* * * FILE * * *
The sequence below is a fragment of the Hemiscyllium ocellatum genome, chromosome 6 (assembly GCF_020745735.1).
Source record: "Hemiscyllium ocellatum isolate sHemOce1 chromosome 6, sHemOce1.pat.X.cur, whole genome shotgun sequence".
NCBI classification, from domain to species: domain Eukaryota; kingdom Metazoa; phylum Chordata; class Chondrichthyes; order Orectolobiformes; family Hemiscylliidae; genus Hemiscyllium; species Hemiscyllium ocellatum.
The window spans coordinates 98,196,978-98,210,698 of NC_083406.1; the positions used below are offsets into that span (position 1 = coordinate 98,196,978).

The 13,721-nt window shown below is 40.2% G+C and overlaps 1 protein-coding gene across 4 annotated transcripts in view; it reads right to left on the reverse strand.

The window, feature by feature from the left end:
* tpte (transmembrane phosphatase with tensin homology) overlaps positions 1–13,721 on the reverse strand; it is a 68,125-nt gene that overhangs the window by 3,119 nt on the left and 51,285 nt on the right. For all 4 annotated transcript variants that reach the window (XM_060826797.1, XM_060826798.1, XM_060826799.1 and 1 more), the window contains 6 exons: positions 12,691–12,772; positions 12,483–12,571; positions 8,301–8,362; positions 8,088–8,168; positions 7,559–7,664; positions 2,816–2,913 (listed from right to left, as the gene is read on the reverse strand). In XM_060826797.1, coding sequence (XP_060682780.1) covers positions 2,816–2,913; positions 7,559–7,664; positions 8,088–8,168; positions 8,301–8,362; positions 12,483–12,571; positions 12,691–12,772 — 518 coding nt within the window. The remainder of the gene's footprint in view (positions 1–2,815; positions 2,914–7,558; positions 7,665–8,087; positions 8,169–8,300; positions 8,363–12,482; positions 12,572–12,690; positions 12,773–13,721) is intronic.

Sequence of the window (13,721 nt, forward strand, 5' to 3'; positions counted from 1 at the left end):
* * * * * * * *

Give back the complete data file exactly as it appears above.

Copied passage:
The sequence below is a fragment of the Hemiscyllium ocellatum genome, chromosome 6 (assembly GCF_020745735.1).
Source record: "Hemiscyllium ocellatum isolate sHemOce1 chromosome 6, sHemOce1.pat.X.cur, whole genome shotgun sequence".
NCBI classification, from domain to species: domain Eukaryota; kingdom Metazoa; phylum Chordata; class Chondrichthyes; order Orectolobiformes; family Hemiscylliidae; genus Hemiscyllium; species Hemiscyllium ocellatum.
The window spans coordinates 98,196,978-98,210,698 of NC_083406.1; the positions used below are offsets into that span (position 1 = coordinate 98,196,978).

The 13,721-nt window shown below is 40.2% G+C and overlaps 1 protein-coding gene across 4 annotated transcripts in view; it reads right to left on the reverse strand.

The window, feature by feature from the left end:
* tpte (transmembrane phosphatase with tensin homology) overlaps positions 1–13,721 on the reverse strand; it is a 68,125-nt gene that overhangs the window by 3,119 nt on the left and 51,285 nt on the right. For all 4 annotated transcript variants that reach the window (XM_060826797.1, XM_060826798.1, XM_060826799.1 and 1 more), the window contains 6 exons: positions 12,691–12,772; positions 12,483–12,571; positions 8,301–8,362; positions 8,088–8,168; positions 7,559–7,664; positions 2,816–2,913 (listed from right to left, as the gene is read on the reverse strand). In XM_060826797.1, coding sequence (XP_060682780.1) covers positions 2,816–2,913; positions 7,559–7,664; positions 8,088–8,168; positions 8,301–8,362; positions 12,483–12,571; positions 12,691–12,772 — 518 coding nt within the window. The remainder of the gene's footprint in view (positions 1–2,815; positions 2,914–7,558; positions 7,665–8,087; positions 8,169–8,300; positions 8,363–12,482; positions 12,572–12,690; positions 12,773–13,721) is intronic.

Sequence of the window (13,721 nt, forward strand, 5' to 3'; positions counted from 1 at the left end):